By Topic

Approximate entropy for all signals

Sign In

Cookies must be enabled to login.After enabling cookies , please use refresh or reload or ctrl+f5 on the browser for the login options.

Formats Non-Member Member
$33 $13
Learn how you can qualify for the best price for this item!
Become an IEEE Member or Subscribe to
IEEE Xplore for exclusive pricing!
close button

puzzle piece

IEEE membership options for an individual and IEEE Xplore subscriptions for an organization offer the most affordable access to essential journal articles, conference papers, standards, eBooks, and eLearning courses.

Learn more about:

IEEE membership

IEEE Xplore subscriptions

3 Author(s)
Ki H. Chon ; SUNY Stony Brook, Stony Brook, New York, USA ; Christopher G. Scully ; Sheng Lu

In this study, computer simulation examples consisting of various signals with different complexity were compared. It was found that neither approximate entropy (ApEn) nor sample entropy (SampEn) methods was accurate in measuring signals' complexity when the recommended values (e.g., m = 2 and r = 0.1-0.2 times the standard deviation of the signal) were strictly adhered to. However, when we selected the maximum ApEn value as determined by considering many different r values, we were able to correctly discern a signal's complexity for both synthetic and experimental data. However, this requires that many different choices of r values need to be considered. This is a very cumbersome and time-consuming process. Thus, the primary goal of the present work is to illustrate our recently developed method that can automatically select the appropriate tolerance threshold value r, which corresponds to the maximum ApEn value, without resorting to the calculation of ApEn for each of the threshold values selected in the range of zero and one times the standard deviation.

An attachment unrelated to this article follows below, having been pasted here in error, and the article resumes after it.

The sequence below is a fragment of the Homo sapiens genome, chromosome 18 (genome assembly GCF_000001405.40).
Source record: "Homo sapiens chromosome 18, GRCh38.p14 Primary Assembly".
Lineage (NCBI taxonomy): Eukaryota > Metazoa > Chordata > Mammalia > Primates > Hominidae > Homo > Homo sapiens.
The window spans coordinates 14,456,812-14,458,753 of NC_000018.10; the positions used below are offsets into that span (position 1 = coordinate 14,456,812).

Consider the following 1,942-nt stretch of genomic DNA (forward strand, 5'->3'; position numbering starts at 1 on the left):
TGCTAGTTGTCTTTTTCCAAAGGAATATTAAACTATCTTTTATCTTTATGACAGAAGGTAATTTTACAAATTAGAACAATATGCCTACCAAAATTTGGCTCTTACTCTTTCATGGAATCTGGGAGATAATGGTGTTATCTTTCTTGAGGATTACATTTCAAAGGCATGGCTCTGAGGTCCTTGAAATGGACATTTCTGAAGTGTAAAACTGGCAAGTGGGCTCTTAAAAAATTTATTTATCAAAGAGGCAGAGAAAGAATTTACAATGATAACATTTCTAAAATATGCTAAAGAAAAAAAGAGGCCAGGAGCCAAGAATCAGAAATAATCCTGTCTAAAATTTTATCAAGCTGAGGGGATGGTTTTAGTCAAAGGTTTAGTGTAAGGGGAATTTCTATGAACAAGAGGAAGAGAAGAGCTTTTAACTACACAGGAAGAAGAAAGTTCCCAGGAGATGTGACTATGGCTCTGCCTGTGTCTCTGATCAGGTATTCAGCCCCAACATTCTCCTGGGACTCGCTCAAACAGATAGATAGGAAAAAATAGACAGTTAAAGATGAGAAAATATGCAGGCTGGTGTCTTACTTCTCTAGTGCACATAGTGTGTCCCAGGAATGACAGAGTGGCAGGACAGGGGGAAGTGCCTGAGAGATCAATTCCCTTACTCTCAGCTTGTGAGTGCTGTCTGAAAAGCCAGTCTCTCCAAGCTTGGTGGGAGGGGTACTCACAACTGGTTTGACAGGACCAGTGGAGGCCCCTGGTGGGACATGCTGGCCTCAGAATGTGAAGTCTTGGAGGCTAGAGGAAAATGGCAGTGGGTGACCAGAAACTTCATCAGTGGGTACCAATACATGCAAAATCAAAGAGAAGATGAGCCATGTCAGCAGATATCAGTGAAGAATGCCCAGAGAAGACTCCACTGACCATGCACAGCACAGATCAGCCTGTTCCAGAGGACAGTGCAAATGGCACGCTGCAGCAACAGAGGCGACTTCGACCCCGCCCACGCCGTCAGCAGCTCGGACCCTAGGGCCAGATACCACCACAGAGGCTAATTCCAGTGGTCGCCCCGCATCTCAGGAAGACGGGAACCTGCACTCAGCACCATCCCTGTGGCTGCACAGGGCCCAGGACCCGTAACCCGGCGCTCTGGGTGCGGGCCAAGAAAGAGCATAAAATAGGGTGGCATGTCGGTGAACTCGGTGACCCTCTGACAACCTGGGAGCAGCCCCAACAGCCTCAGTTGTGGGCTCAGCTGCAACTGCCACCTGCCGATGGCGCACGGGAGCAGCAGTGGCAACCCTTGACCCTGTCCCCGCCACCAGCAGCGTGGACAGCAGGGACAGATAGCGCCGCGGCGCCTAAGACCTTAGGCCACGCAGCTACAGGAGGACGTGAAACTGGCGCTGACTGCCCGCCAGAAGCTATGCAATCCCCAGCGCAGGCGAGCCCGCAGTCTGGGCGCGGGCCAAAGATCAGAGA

Published in:

IEEE Engineering in Medicine and Biology Magazine  (Volume:28 ,  Issue: 6 )